Terrace Hill

Would you like to help decorate the Governor’s Mansion this year for the Christmas season, December 2, 2020 starting at 8:00am? It’s a fun time and a great time to network with many creative people across Iowa. Product is all provided and so is lunch.

If you’re interested, please fill out the form below and submit by November 1, 2020.

Thank you kindly and we hope to see you there!

Video Video Video

Written by: Tonia Benson

Today’s Newspaper Ad! 

In today’s world, we can see the trends moving more than ever towards online marketing.  Sometimes it can feel hard to be seen over all the other noise on social media.  With politics, news, pandemics, and direct marketing salespeople cluttering our news feeds, it can be reasonably hard to be noticed.

I am here to talk to you today about video marketing, specifically live video!  During the covid pandemic several people had to be innovative when it came to marketing and doing general business.  With our stores being shut down, our customers not being able to physically come into our shops, it was all left to online websites, social media or newspaper ads.  Something we relied on and worked for us was live video.  Now, we did videos before covid shut us down, but we had to completely rely on them during that time, so we learned a couple of things.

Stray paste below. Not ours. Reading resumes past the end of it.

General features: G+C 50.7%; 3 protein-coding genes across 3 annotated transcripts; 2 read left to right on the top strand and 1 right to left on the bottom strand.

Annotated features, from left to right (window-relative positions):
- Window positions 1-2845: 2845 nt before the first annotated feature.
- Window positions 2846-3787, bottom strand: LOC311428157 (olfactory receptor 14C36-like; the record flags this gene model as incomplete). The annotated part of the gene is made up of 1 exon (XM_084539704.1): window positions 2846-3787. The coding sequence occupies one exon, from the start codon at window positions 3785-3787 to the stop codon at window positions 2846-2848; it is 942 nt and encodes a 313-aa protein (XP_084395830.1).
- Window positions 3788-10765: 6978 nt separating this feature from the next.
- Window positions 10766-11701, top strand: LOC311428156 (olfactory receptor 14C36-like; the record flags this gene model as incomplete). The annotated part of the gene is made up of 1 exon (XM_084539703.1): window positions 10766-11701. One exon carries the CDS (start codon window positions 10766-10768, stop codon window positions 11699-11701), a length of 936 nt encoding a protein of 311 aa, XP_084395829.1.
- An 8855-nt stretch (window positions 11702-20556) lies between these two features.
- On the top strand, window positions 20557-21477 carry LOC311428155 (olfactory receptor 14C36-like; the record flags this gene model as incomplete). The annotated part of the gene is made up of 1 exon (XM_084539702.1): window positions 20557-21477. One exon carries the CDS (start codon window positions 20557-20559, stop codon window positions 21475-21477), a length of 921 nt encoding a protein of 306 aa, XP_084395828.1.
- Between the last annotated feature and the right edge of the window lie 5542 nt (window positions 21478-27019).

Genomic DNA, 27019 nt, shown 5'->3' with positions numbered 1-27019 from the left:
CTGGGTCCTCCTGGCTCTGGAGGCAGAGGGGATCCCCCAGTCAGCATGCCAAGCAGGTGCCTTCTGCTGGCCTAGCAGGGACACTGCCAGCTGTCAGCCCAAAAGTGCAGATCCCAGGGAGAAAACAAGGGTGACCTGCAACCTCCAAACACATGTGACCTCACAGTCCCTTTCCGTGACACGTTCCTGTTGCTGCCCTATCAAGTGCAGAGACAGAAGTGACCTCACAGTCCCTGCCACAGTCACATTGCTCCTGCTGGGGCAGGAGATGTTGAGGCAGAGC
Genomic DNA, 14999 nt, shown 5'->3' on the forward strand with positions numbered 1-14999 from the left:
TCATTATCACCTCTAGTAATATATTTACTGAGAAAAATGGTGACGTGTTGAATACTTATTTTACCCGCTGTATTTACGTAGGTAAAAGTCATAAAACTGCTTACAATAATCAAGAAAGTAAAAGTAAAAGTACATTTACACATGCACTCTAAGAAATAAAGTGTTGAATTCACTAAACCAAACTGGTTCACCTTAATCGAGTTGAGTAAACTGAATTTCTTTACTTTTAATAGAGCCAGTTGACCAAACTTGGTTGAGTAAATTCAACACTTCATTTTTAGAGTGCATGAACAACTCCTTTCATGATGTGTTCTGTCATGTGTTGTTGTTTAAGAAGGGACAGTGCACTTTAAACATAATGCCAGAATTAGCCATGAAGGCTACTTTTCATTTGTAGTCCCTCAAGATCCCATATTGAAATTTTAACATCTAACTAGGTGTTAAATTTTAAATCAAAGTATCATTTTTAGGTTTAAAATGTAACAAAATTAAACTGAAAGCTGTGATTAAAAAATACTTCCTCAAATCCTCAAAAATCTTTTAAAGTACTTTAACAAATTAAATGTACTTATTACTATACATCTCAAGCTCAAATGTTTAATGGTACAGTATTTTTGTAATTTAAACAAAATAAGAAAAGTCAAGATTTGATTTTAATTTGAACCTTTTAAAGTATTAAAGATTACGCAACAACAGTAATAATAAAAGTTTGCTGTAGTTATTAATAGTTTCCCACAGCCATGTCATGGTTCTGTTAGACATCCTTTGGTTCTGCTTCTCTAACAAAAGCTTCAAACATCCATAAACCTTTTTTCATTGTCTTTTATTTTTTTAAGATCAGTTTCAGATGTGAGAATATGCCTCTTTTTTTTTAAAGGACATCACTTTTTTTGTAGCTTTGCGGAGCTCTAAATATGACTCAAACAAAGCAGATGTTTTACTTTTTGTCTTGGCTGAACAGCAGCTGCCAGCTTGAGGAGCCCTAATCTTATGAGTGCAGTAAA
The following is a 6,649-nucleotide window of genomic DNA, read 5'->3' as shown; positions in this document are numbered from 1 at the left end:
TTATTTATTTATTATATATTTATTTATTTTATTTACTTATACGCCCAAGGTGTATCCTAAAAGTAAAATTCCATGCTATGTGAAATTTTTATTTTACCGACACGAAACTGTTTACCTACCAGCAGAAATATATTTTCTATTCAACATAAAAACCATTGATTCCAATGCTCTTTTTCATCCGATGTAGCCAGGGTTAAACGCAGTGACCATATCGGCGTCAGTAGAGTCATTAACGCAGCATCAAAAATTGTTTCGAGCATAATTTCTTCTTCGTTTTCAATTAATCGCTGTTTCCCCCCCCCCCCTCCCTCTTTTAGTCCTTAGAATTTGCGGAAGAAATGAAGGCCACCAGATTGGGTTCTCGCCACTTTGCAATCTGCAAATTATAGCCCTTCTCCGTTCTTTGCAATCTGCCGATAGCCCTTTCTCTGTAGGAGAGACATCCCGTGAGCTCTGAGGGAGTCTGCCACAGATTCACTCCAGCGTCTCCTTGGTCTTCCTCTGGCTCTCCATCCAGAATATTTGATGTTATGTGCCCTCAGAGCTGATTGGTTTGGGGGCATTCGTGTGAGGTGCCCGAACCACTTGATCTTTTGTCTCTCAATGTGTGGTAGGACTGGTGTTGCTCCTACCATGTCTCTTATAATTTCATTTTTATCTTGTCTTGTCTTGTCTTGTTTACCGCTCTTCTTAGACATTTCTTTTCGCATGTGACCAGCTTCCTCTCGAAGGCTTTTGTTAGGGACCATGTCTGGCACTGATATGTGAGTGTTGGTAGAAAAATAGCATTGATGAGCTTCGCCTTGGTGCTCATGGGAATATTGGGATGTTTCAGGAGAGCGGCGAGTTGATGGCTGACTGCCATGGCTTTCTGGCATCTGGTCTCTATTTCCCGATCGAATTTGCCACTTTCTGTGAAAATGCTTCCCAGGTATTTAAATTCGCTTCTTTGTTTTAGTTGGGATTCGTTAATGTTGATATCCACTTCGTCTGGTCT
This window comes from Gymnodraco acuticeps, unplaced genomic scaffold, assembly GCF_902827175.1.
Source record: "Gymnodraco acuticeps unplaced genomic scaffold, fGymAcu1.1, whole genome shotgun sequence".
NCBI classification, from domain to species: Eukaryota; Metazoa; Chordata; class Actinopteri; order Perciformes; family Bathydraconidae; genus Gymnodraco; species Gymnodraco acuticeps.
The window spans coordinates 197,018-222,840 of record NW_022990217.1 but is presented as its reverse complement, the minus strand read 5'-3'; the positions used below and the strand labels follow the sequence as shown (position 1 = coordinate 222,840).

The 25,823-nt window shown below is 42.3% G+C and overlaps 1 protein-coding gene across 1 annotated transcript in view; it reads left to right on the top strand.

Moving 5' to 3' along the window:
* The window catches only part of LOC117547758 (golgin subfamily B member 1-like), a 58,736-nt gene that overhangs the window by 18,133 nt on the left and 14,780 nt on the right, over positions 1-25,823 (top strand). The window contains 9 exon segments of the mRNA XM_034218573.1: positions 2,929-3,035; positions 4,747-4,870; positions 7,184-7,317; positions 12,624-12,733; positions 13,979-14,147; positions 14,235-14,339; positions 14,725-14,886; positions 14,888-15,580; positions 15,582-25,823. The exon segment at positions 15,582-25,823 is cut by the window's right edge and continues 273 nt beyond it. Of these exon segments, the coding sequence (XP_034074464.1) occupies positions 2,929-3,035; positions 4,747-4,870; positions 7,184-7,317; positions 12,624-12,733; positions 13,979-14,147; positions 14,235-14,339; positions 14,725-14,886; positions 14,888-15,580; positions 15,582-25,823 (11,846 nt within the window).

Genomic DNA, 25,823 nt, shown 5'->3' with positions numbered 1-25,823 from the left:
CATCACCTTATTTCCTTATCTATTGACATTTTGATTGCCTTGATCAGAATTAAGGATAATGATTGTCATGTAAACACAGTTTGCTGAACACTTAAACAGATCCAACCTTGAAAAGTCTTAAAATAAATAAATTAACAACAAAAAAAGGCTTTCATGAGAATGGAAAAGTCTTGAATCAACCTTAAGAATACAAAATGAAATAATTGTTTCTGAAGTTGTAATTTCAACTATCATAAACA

First I feel like a video can be so much more personal than a photo post.  In a video you can show them what you have available AND also how to use it.  

Second, excitement is contagious, the more excited you are about an item you just received (or have had a while) the more exciting it is to your customers.  Since I have been unboxing our new items live, I have heard back from people so many times that they love how excited I am about X or Y, and they knew they needed to have it.  

There is a lot of power behind suggestive selling, when you have their captive attention and they are comfortable in their own space watching your video, they can really pay attention.  Some people have anxiety about being talked to in your store, so you don’t get a chance to show them new and neat things without making them feel really uncomfortable.  Video is your chance to tell them exactly why they should buy your item.